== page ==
Often small acts of service are all that is required to lift and bless another:  a question concerning a person's family, quick words of encouragement, a sincere compliment, a small note of thanks, a brief telephone call.  If we are observant and aware, and if we act on the promptings which come to us, we can accomplish much good.  President Thomas S. Monson

Thursday, November 8, 2012

Giving Equal Time

If you have been following along with my blog, you will already know that I have decided that having a balanced live is like a teeter-totter, bouncing back and forth between yourself and others.  Not doing this can result in a variety of health issues.  One of my friend's health really took a turn for the worse when she started having seizures and it was finally determined that because she wasn't finding a way to release all her stress, worries and emotions, it was coming out of her body in the form of these seizures.

Recently I was talking to another friend who was finding it hard to release some of her past experiences and emotions and had gone so far as to consider cutting herself.  I shared with her something my therapist calls "Exformation."  I am sure you all know what "information" is, but my therapist takes the word a little further in describing it as everything that comes at you every day by others and life and we hold all of that information in our bodies unless we find a way to release it.  Exformation can be as simple as exercise, talk therapy, a massage, or taking a step further by doing something like Cranial Sacral Therapy, pretend fighting, yelling, and so much more.  The whole point of Exformation is to do something to physically get the Information out of your body.

My friend really liked this idea.  In the book The Anxiety and Phobia Workbook by Edmund J. Bourne, Ph.D. says:

People with anxiety disorders are often out of touch with their bodies. If you are anxious or preoccupied with worrying, you may, as the expression goes, be "living in your head" - not feeling strongly connected with the rest of your body below the neck.

This was me for so long, I truly did feel disconnected from my body, so much so I didn't even see myself when I looked in the mirror.  Learning how to Exform and release things that I had been holding in my whole life was really scary for me.  I truly was afraid I might hurt someone in the process so I had to take it little by little.  All the years of feeling like I couldn't breathe or that I needed to throw up in dreams had taken their toll on me.  I was exhausted and suffering from depression as a result.  I had to learn that taking some time for myself was okay and that in the end doing so would bless not only me, but those around me.  In Dr. Bourne's book he also said:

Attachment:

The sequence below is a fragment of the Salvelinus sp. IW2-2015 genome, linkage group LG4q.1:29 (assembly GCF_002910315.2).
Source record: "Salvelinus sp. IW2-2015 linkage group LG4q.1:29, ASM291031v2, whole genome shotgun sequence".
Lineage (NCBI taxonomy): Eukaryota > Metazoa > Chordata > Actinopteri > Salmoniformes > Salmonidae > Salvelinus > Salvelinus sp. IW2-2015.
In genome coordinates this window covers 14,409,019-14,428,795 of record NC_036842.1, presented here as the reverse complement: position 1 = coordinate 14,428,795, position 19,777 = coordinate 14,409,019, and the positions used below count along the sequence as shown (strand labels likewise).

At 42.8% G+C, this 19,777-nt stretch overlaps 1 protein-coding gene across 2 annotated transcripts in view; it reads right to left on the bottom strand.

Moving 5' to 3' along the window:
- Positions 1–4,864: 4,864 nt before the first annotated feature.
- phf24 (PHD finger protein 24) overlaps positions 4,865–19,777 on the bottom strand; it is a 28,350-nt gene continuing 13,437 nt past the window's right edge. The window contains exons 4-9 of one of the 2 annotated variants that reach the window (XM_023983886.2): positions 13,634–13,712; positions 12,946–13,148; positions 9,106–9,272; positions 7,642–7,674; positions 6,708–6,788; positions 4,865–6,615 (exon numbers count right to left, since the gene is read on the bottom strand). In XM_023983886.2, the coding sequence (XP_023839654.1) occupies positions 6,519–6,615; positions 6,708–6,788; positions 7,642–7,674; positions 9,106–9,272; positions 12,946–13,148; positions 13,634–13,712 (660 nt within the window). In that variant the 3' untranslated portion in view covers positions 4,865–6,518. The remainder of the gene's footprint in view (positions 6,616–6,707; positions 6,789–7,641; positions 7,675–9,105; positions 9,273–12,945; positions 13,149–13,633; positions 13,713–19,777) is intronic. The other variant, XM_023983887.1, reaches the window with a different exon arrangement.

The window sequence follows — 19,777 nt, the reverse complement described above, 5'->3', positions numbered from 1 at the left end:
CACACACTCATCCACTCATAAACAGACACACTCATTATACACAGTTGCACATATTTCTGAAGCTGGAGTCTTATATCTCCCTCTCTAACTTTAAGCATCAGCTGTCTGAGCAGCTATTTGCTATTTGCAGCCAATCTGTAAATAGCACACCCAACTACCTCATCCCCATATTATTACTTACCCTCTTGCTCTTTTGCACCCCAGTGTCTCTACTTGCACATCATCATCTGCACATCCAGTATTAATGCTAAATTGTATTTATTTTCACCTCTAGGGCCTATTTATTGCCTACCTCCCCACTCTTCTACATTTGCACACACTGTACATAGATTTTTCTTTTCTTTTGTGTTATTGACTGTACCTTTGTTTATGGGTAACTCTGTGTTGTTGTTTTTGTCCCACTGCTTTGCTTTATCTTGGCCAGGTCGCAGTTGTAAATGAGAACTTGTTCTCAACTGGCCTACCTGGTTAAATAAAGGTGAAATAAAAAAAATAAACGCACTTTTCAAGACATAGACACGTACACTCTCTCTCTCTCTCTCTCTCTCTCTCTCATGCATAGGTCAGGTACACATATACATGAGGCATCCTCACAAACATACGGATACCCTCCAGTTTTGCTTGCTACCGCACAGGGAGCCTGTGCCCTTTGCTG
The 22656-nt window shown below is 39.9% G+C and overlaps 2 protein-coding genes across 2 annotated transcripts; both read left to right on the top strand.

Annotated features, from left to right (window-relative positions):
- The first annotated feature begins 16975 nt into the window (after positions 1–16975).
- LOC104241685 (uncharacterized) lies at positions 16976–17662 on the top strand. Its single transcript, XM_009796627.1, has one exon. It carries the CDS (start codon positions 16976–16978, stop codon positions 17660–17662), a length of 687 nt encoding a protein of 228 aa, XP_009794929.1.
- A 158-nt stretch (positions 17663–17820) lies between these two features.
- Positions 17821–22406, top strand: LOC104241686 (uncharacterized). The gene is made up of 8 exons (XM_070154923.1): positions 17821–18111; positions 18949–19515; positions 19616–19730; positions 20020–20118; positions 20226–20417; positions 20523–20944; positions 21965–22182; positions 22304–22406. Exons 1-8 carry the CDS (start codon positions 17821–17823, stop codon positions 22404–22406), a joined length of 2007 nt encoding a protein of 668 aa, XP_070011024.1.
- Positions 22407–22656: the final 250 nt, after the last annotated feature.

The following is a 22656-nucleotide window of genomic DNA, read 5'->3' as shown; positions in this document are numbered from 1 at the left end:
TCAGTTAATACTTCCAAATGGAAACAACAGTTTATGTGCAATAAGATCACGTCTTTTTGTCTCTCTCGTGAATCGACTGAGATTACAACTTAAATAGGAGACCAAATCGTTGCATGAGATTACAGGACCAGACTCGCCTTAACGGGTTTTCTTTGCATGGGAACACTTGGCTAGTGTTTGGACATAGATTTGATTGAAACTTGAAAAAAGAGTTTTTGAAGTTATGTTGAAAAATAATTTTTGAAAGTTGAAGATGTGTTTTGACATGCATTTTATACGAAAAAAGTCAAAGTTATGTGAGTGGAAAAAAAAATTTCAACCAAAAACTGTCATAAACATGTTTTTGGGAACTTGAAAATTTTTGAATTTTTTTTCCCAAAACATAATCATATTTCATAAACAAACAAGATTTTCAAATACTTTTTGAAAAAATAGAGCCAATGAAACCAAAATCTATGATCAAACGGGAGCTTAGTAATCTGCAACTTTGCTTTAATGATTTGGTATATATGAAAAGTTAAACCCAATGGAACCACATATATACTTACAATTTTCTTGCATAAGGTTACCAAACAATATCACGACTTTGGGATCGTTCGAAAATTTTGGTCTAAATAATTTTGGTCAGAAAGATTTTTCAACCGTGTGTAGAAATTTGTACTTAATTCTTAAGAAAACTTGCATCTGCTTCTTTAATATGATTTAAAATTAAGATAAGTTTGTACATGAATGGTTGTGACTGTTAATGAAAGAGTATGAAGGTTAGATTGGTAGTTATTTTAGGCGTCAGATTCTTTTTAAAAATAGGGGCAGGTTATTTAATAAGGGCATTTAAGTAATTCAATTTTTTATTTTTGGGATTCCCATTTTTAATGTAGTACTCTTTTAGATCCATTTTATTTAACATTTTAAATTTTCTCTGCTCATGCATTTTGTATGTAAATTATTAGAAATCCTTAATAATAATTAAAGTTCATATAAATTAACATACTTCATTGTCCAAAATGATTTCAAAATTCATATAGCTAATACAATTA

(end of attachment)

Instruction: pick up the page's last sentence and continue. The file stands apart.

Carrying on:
Co-dependency can be defined as the tendency to put others' needs before your own.  You accommodate to others to such a degree that you tend to discount or ignore your own feelings, desires and basic needs.  Your self-esteem depends largely on how well you please, take care of, and/or solve problems for someone else (or many others).  The consequence of maintaining a co-dependent approach to life is a lot of resentment, frustration and unmet personal needs.  When these feelings or needs remain unconscious, they often resurface as anxiety - especially "chronic, generalized anxiety."  The long term effects of co-dependency are enduring stress, fatigue, burn out and eventually serious illness.  Recovering from co-dependency in essence involves learning to love and take care of yourself.  It means giving at least equal time to your own needs alongside the needs of others.  It means setting limits on how much you will do or tolerate, and learning to say no when appropriate.

Just that one line of "giving at least equal time to your own needs alongside the needs of others" made a real difference to me.  Giving at least equal time is fair, trying to hold everyone else up on the other end of the teeter-totter isn't realistic.  Eventually you would let them all drop due to your own exhaustion.  How much better it is to bounce gently back and forth giving joy equal time between yourself and others!